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The Oscars are almost upon us, with all their unpredictability. You don’t need an oracle to tell you what will happen. You don’t even need a film critic. You need someone who sees into the very souls of the Academy voters. You need a Straight White Man.
I didn’t commit to watching any movies this year that were only nominated for best song. I had a very good reason for not doing this: I don’t want to watch Fifty Shades of Grey at all. So far, I’ve watched exactly none of the five movies that had songs nominated, though I’m sure I’ll get around to Spectre and The Hunting Ground eventually. Instead, I watched the music videos. Close enough, right?
“Earned It” from Fifty Shades of Grey – I think it’s pretty funny that the video for this song gets the S&M power dynamic the wrong way around at first, putting the whips in the girls’ hands. Probably a sensible artistic choice, yeah, but funny. As someone who’s not really into R&B, this is a very good R&B song. You don’t have to take my word on that, either; it was named Best R&B Performance at the Grammys and wouldn’t be a bad bet to win this prize too.
“Manta Ray” from Racing Extinction – It took a second listen for me to really warm up to this simple, dreamy 3/4 tune, but the more I hear it, the more I find to like. Fortunately for those of you who find the Oscars unbearably long, but unfortunately for those of you who want to see some of the year’s best movie music performed onstage, it and the next nominee have been axed from the program due to time constraints.
“Simple Song #3” from Youth – Beautiful orchestral music and vocals in this one, which I understand serves an in-universe purpose in Youth as the composer protagonist’s favorite piece. I always enjoy outside-the-box entries in this group, whether something like this or Hustle & Flow‘s “Hard Out Here for a Pimp” or last year’s ridiculous “Everything Is Awesome” from The LEGO Movie.
“Til It Happens to You” from The Hunting Ground – Here’s a song about a very important issue, from a documentary about a very important issue, made by two extraordinarily talented artists in Lady Gaga and Diane Warren, and I have the same problem with it I had with Glory from Selma last year: It feels result-oriented, as though it’s the endpoint of a process that started with the thought “let’s make a song that will win an award.” This is silly, to a point: No one’s out here making art in a vaccuum, and everyone wants to be recognized for their work. But I don’t know. This one seems so intent on following some Important and Stirring Song formula that most of the life has been stripped out of it.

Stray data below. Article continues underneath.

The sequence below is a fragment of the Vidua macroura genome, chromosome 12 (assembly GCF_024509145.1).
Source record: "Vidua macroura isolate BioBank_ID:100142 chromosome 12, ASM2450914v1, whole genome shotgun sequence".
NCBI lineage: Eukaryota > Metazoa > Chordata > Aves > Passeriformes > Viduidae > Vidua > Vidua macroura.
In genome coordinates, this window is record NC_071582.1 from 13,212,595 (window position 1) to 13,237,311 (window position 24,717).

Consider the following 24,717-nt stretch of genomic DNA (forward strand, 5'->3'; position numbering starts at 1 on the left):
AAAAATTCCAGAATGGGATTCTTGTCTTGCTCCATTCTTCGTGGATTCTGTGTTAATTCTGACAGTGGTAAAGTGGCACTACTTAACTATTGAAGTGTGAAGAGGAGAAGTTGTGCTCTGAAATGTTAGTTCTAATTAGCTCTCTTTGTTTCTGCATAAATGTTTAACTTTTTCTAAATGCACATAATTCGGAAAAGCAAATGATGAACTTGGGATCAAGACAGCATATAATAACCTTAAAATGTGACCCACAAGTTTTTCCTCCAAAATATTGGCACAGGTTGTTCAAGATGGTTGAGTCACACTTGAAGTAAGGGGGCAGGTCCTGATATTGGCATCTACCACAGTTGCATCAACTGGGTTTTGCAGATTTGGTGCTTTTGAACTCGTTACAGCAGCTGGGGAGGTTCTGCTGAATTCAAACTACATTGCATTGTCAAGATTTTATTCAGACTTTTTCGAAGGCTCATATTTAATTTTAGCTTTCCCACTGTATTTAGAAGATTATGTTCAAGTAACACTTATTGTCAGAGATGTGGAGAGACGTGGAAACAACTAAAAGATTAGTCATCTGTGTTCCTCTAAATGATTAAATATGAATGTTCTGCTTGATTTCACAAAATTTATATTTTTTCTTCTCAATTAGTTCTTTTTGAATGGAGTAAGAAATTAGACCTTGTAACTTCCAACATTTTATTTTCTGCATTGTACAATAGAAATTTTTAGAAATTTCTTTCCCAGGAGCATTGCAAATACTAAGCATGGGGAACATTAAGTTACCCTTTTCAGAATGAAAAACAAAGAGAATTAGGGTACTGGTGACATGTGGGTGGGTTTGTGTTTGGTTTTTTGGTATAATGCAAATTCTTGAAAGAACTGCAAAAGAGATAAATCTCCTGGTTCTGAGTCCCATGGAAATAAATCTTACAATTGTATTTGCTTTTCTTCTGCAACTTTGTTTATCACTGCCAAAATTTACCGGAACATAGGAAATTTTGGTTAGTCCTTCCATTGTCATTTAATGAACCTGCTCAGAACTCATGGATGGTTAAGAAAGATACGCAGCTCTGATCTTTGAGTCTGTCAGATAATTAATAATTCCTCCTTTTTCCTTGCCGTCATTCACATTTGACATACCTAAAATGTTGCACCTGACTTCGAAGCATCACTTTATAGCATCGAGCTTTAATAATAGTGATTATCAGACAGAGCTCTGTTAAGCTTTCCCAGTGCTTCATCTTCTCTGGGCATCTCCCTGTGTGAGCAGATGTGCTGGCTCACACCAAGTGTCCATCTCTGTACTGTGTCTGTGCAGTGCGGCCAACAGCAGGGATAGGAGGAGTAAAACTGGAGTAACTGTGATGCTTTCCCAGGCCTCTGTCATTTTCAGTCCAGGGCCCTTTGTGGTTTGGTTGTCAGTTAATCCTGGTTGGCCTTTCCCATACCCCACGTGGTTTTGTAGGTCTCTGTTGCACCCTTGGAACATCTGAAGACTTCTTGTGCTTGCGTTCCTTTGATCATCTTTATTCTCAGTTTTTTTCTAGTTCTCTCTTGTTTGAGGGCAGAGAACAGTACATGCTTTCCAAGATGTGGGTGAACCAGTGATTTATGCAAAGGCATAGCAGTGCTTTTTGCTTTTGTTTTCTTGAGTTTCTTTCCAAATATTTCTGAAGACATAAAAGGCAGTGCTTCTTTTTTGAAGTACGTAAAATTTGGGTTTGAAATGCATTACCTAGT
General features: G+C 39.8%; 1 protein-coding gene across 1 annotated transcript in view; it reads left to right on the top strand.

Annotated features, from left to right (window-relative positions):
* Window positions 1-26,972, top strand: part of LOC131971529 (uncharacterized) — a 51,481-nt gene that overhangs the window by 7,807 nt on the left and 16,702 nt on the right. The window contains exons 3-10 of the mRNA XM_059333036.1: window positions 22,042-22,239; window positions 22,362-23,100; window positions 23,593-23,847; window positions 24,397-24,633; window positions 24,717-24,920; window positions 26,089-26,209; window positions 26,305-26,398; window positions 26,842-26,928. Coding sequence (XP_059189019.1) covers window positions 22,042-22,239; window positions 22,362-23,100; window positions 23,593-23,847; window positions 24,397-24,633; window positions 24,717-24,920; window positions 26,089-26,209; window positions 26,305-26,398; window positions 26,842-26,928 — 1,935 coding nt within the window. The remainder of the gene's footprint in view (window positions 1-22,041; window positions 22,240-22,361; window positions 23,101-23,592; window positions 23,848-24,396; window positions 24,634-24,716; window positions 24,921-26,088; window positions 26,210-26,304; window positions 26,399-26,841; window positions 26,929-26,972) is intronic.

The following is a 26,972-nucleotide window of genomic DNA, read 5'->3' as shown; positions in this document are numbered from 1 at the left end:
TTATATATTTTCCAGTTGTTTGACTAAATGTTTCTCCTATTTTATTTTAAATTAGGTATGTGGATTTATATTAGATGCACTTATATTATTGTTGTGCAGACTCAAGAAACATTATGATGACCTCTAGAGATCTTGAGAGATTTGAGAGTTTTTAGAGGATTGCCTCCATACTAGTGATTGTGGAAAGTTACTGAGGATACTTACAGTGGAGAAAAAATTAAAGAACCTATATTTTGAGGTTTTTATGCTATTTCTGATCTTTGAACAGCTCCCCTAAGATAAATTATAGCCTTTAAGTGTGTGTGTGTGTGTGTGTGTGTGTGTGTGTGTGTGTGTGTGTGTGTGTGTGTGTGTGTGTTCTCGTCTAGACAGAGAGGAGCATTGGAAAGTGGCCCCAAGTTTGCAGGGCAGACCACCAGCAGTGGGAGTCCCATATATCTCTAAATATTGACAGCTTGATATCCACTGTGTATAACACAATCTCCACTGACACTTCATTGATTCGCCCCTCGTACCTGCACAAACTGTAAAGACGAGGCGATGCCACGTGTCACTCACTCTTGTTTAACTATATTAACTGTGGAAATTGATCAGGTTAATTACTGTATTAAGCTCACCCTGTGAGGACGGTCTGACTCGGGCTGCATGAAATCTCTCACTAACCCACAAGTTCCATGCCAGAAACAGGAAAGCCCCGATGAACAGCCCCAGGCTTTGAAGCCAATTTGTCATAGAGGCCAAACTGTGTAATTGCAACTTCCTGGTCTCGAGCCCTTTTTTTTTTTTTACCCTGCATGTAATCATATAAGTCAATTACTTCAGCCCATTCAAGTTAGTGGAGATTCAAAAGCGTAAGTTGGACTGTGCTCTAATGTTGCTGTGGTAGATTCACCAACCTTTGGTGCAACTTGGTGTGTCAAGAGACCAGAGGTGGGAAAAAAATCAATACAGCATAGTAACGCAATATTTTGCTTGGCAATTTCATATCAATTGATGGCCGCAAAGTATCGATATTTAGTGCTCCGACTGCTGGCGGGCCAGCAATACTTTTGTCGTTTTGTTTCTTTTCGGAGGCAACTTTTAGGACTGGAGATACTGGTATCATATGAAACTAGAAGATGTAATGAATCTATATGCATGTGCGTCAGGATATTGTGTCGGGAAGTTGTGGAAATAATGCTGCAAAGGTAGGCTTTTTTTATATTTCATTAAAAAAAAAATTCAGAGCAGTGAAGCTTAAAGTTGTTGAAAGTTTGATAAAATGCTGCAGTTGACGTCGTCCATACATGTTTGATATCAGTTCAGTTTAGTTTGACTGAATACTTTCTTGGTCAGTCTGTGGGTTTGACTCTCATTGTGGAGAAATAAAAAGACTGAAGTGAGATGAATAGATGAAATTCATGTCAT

“Writing’s on the Wall” from Spectre – Another for the Bond Song subgenre. I’m a fan, personally, but the Academy doesn’t seem to love these. There’ve been, what, five nominated now, and the only one that’s won was “Skyfall”?
Will Win – “Til It Happens to You” from The Hunting Ground. Between the names involved, the subject matter, and the obviously meticulous production, it’s hard to see the Academy opting for anything else.
Should Win – “Simple Song #3” from Youth.
Upset Special – “Writing’s on the Wall” from Spectre.
Bridge of Spies – If you’ve got a vague idea in your head about what a typical Oscar nominee’s soundtrack sounds like, this is probably pretty close to that. It’s really a great collection of compositions that help convey the isolation—its characters feel, and the quiet joy and relief they experience at returning home.
Carol – Carol doesn’t lean heavily on its score for most of its runtime, and gets a lot of mileage out of contemporary pop hits. What’s there though is absolutely gorgeous, and it’s never better than in the final scene, where it’s a vital part of maybe the best moment I saw on any screen all year long.
The Hateful Eight – For me, The Hateful Eight was a movie that just had too much of everything, and that includes the music. The score is so overbearing at times that it just took me out of the experience. There’s probably no denying that this was 2015’s most memorable score, but to me, it’s just one more thing that makes The Hateful Eight feel more like trolling than honest filmmaking.
Sicario – This is looking like an extreme long shot to win the award, but I really loved the dark, oppressive sound of Sicario‘s music. This is a deeply unsettling movie with the score to match. Sicario might be the movie in this group where you least notice the score’s there, but it does a lot of work ratcheting up the tension in an already very taut thriller.
Star Wars: The Force Awakens – Do you know that this is John Williams’ 50th Oscar nomination? There’s a guy who had more, and his name was literally Walt Disney. It’s tempting to dismiss this as “oh, another Star Wars sound track, daaaa-daaaa-da-da-da-daaaaaaaaaa-daa” but there is a lot of new music in this movie and it still feels perfectly of a piece with the old themes we know and love.
Will Win: The Hateful Eight.
Should Win: I want to give a shoutout here to Foreign Language nominee Theeb, which would absolutely not have been out of place with at least a nomination here. That said, Carol gets my vote here.
Upset Special: Star Wars: The Force Awakens. Counting out John Williams is like counting out Touchdown Tom. Never do it.